Pass the Pie, Please
In our home, planning has begun for the holidays. Having recently relocated to Florida, we are flying to Kansas City to reunite with our family for Thanksgiving. Discussing the expected commitments has finally become manageable, four years (and four holiday seasons) after the tragedy.
Four years of walking through the holiday seasons – without our loved ones – has been like walking through a “fun house” at a carnival, except with no actual fun. In a “fun house,” you walk through a maze of uneven walkways that cause you to lose your balance, all the while mirrors in every direction distort your vision. Frequently, you accidentally walk right into someone else, lose your way, become disoriented or require assistance finding an exit. Yes, walking through holiday seasons without Dad and Reat has felt very much like this…
In 2014, our first holiday season without Dad and Reat, I tried to stop the holidays from happening.
Because I could not listen to holiday music without sobbing, I became proficient in sports by listening to only sports radio in the car.
I asked my family if we could please find something different to do on Thanksgiving.
They obliged. On Thanksgiving Day, we served others. However, they snuck in a family celebration the next day. We had our own holiday meal together – turkey, stuffing and pies. I brought the pies. Because Dad could not enjoy his favorite minced meat and Reat couldn’t have his favorite strawberry rhubarb, I brought and ate both of those, too. Indulging in what they couldn’t, helped me get a stomach ache and find a little joy.
In 2014, I simply did not want to experience a Christmas morning without Reat.
As a Christian, I celebrate Christmas. Christmas Eve has always been important and the family traditions we created for our family of four were the same every year. Our extended family attended a 5 pm Christmas Eve service together and were honored to walk the “light of Christ” into the sanctuary.
The year Reat and Dad died, as midnight approached, my fear and trepidation of the morning to come was overwhelming. So, I drove back to church Christmas Eve night to attend our final Christmas Eve service of 2014, hoping this delay would help my heart not hurt so deeply. Inevitably, Christmas Day arrived, as did the tears, the sadness, the memories and the pies.
Navigating the holidays
After experiencing such dramatic trauma and pain in 2014, finding my way through holiday seasons – and other family celebrations and experiences – has been incredibly difficult. The navigation of such gatherings often digs up sad, painful and angry feelings. Thankfully, I also know they can bring smiles, hugs and pee-in-your-pants belly laughing!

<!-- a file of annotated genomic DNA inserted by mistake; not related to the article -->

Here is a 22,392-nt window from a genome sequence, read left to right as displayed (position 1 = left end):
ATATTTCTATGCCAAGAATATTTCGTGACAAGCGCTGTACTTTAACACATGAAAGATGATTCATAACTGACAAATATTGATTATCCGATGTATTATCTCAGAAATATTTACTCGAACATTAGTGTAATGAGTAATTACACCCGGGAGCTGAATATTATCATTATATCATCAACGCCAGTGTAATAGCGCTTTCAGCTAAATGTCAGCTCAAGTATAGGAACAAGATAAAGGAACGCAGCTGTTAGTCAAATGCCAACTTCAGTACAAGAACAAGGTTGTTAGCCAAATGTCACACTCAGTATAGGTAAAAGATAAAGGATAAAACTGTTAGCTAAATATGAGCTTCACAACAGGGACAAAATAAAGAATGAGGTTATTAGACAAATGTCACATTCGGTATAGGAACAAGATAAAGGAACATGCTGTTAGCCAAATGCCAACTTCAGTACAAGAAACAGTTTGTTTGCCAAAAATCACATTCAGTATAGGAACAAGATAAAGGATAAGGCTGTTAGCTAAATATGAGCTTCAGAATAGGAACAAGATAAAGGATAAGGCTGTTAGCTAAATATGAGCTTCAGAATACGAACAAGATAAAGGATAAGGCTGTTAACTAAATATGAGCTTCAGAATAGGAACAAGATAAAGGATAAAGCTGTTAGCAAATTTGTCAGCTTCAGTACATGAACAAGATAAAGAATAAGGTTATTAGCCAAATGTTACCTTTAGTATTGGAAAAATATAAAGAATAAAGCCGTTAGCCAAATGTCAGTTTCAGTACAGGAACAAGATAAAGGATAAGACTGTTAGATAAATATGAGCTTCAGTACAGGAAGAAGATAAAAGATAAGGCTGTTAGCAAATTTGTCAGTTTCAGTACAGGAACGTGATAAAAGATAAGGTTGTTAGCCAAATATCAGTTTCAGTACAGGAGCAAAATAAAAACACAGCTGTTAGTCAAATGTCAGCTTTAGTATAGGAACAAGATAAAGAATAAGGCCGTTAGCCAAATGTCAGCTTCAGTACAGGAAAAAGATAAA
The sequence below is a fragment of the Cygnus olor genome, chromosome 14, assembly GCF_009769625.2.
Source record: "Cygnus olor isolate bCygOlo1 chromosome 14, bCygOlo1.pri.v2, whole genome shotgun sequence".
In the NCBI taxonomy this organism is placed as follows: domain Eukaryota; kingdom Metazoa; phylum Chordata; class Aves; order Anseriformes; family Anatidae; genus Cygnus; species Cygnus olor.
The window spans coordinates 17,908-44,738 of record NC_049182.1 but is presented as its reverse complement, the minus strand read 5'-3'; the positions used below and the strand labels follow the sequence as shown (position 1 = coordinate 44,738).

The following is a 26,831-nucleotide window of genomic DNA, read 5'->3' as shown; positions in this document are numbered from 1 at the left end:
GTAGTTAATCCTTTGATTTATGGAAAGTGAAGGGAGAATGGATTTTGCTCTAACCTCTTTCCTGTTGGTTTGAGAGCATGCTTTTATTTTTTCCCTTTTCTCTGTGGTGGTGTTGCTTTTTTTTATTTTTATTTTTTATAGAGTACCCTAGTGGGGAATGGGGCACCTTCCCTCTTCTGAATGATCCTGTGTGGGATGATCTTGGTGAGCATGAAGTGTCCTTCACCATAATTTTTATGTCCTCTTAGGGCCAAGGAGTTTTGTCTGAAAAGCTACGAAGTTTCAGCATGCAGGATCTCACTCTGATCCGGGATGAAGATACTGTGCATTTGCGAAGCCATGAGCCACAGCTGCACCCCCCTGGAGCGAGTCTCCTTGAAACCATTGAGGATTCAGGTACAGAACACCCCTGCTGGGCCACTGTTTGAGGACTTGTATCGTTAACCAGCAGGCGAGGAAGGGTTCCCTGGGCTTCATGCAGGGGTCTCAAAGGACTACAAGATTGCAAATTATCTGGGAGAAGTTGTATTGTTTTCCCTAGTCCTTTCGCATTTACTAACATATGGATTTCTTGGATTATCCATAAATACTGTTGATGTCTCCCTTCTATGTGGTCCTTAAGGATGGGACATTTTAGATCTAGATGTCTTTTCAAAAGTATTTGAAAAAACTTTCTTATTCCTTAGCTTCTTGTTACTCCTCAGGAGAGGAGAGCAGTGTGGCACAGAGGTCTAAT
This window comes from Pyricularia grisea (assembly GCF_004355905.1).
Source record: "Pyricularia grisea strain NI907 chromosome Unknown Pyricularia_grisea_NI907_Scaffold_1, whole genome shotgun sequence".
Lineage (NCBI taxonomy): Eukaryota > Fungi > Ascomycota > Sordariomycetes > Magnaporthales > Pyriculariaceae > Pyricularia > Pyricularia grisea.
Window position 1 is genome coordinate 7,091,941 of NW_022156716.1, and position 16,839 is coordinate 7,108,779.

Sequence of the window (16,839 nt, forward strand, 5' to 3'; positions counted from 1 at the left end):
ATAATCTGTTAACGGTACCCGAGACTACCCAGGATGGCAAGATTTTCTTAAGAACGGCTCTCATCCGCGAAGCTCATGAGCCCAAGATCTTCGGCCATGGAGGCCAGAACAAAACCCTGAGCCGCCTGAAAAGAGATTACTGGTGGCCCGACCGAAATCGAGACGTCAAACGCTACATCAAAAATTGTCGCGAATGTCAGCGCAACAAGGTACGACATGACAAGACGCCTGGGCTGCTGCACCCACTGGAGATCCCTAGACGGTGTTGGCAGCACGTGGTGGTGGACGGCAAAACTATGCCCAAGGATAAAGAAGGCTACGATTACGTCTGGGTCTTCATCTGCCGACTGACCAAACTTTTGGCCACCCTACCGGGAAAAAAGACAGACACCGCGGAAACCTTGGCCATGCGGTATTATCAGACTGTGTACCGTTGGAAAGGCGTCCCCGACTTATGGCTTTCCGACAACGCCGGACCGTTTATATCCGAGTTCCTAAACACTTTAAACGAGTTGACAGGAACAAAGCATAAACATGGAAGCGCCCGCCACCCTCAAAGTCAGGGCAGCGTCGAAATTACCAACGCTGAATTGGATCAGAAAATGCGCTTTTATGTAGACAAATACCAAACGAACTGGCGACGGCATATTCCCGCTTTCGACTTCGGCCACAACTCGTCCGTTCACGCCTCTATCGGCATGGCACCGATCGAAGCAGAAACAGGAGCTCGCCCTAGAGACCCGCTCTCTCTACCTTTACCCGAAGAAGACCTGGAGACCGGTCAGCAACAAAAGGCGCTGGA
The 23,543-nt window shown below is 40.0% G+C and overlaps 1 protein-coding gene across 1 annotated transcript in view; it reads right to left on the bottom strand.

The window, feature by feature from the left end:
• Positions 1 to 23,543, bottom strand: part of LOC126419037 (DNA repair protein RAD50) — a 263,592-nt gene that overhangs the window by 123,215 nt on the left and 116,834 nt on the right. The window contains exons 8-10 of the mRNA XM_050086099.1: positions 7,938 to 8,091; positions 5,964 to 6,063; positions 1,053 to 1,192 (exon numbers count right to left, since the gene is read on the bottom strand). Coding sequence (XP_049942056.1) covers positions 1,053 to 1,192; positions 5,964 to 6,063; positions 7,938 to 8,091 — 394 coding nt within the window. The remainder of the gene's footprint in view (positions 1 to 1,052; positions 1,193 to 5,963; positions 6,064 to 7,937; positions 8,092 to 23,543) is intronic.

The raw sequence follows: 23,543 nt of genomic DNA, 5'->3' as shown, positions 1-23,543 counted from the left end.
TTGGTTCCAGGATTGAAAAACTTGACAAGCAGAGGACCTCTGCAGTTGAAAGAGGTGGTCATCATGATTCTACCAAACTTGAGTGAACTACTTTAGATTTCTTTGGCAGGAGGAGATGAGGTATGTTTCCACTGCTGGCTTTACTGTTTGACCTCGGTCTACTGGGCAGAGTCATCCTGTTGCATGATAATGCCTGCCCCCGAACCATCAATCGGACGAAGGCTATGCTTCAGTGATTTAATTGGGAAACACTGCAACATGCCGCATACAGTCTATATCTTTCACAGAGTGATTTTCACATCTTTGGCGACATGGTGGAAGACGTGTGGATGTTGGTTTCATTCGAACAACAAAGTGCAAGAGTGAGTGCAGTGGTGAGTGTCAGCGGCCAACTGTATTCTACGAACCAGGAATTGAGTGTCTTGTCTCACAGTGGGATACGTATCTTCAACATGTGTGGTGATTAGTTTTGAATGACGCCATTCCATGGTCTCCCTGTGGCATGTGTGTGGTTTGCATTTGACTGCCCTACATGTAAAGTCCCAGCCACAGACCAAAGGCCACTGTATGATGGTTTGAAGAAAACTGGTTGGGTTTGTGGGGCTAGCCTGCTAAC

The kitchen talk comes to mind. You know what I mean…as the people preparing the turkey, the stuffing, breads and pies, all collide in the kitchen at one time vying for oven time and counter space. The squawking that takes place over who is setting the table and why the sound of TV or music must be on at high volume, all the time. The game pieces strewn all over the living room floor. The pets darting here and there scrounging for a morsel of food from the littlest hands in the crowd. Every family should make a video of their holiday pre-meal time. This would surely invoke belly laughing.
Yes, there are sad times during the days, as we remember, with great love and fondness, those who are no longer holding our hands. As we contemplate the changes in our lives and think to ourselves, “How did my life turn out this way?”
We pray. We pray over the losses, we pray for us, we pray for our nation and for people in need all over the world…above all else, we pray for peace.
This holiday season is upon us. Decorations have appeared in stores and gift lists are being created and discussed.
We all know someone who has trepidation about their first holiday without a loved one or possibly with other difficult changes or circumstances in their lives (expected or unexpected). Seek them out, hold their hand, invite them over or go visit them. Remember the pie. You may not invoke a belly laugh, but a smile will surely lend some comfort. Helping another find peace and joy by escaping their pain, helping yourself do the same – even for a few hours – is like eating a piece of your favorite pie.
In concert with helping others, our Faith Always Wins Foundation and Kansas City Interfaith Youth Alliance (KCIYA) are equipping high school students to lead, serve and grow based on the shared values we all possess, while also examining the differences between our religious and nonreligious communities through civil discourse.
You can help us with an upcoming service project: Project Neighborly Needs.
This year, we (Kansas City Interfaith Youth Alliance and Faith Always Wins Foundation) are collecting warm clothing items that will be distributed at the Project Neighborly Needs service project on Saturday, November 17th. Should you want to donate a clothing item, please email us to arrange a drop-off time before Friday, November 16th at 12:00 p.m.
If a youth (14-19 years of age) would like to volunteer with the Interfaith Youth Leadership Team at Project Neighborly Needs on Saturday, November 17th 10:00 am-12:00 p.m. , please click here to register.